Indian Ocean Creoles

In Mauritius, in the Indian ocean, the term denotes someone whose ancestry is so mixed that they don't belong to the other categories (small white, big white, Indian, Chinese, and so on).[original research?]


In Reunion island, creole is a more inclusive term that denotes all those born on the island. Réunion is an island and overseas département (département doutre-mer, or DOM) of France, located in the Indian Ocean east of Madagascar, about 200 km southwest of Mauritius. ...


See also

The creole elites were inhabitants of the colonies established by Spain and Portugal in Iberian peninsula. ... Kriolu, also known as Crioulo, are Creole languages based on Portuguese. ... Criollo is a Spanish term (feminine criolla, plural criollos/criollas) which may refer to: The Criollos, a caste in the Spanish colonial caste system. ... The Cape Verdean Crioulo is a dialect continuum spoken on the islands of Cape Verde, whose extremes lie at the islands of Santiago and that of Santo Antão. ... Krio is a language spoken in Sierra Leone. ... Kriol is an Australian creole which developed out of the contact between European settlers and Indigenous people in the northern regions of Australia. ... Haitian Creole (Kreyòl ayisyen) is a creole language based on the French language. ... Languages Predominantly Spanish, (with a minority of other languages), while Mestizos speaks Portuguese Religions Christianity (Predominantly Roman Catholic, with a minority of Protestant and other Religions) Related ethnic groups Other Spanish people, Italian people, French people, Portuguese people, Amerindian, African people, Austronesian people, Hispanics and Latinos Mestizo (Portuguese, Mestiço... The Kristang or Cristão people are an ethnic group of people, mostly in Malacca (Malaysia) and Singapore. ... This is a list of terms for multiraciality used worldwide for people of various types, kinds and degrees of multiracial backgrounds. ...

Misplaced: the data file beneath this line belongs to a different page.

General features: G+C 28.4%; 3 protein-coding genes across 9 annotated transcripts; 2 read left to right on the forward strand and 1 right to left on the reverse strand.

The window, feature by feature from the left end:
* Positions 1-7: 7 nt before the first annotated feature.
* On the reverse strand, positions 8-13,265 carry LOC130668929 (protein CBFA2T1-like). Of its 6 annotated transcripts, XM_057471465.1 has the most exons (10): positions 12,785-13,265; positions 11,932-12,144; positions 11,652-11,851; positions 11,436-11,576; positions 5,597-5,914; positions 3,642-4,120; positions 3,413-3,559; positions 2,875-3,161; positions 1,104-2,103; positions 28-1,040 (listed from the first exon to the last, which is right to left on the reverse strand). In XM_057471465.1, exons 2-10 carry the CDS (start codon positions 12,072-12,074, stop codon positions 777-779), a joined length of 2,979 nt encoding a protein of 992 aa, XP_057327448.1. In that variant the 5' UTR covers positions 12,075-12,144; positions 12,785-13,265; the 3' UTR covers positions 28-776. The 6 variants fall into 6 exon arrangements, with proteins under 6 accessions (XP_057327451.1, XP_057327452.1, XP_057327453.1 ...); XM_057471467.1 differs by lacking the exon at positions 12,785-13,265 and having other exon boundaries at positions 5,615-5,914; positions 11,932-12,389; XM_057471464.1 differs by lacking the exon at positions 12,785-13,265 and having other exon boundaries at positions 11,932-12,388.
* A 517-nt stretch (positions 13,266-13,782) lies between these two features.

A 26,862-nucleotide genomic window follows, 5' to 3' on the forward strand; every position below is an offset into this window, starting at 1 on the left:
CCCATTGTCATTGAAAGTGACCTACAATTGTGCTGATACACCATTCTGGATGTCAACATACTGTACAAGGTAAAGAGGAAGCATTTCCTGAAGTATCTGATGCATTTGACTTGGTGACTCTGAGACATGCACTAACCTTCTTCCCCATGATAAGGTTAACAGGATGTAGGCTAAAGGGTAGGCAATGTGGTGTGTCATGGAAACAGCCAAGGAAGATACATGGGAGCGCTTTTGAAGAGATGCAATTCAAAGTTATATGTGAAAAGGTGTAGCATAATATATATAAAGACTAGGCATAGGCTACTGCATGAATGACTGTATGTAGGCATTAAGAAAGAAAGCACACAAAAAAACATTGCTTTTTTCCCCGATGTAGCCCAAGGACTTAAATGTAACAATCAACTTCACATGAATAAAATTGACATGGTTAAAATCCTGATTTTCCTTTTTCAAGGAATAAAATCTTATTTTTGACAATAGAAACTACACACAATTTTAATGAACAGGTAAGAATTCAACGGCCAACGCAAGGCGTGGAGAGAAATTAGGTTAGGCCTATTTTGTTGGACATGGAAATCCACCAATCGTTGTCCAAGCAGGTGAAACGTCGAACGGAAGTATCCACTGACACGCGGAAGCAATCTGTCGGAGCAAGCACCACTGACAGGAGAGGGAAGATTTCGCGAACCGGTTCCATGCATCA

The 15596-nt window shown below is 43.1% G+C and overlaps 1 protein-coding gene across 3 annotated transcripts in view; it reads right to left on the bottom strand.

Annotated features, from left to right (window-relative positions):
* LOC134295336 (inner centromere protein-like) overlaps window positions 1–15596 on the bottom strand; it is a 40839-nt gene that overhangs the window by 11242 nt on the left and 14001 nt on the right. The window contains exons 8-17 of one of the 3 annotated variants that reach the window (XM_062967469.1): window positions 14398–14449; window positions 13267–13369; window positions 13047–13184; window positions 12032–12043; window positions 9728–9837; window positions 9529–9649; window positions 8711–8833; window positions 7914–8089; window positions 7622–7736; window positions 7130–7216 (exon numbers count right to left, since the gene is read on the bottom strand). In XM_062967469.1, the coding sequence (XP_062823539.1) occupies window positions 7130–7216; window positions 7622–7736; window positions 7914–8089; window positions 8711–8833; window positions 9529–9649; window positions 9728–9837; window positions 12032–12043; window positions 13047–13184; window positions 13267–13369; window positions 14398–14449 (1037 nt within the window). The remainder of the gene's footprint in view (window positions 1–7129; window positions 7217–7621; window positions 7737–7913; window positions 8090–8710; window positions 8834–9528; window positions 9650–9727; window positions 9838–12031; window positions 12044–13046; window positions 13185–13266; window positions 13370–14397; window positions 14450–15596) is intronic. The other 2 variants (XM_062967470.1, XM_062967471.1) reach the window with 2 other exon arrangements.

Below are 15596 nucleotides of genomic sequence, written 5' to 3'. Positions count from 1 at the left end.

External links


  Results from FactBites:
 
Louisiana Creole people - Wikipedia, the free encyclopedia (492 words)
Louisiana Creole refers to people of any race or mixture thereof who are descended from settlers in colonial French Louisiana before it became part of the United States in 1803 with the Louisiana Purchase, or to the culture and Creole cuisine typical of these people.
Creole is now accepted as a broad cultural group of people of all races who share a French or Spanish background.
Louisianans who identify themselves as "Creole" are most commonly from historically Francophone communities with some ancestors who came to Louisiana either directly from France or via the French colonies in the Caribbean; those descended from the Acadians of French Canada are more likely to identify themselves as Cajun than Creole.
Creole Translations (1564 words)
Creole is a language spoken by the entire population of Haiti (estimated at seven million people).
Unfortunately article 5 of the 1987 constitution proclaiming that Creole is the sole language uniting all Haitians and one of the two official languages of the country is not yet seriously implemented in government offices.
But this is not due to the Creole language itself, but to a long tradition of violation of human and constitutional rights of farmers, workers, ordinary people, women, children, poor people etc...
  More results at FactBites »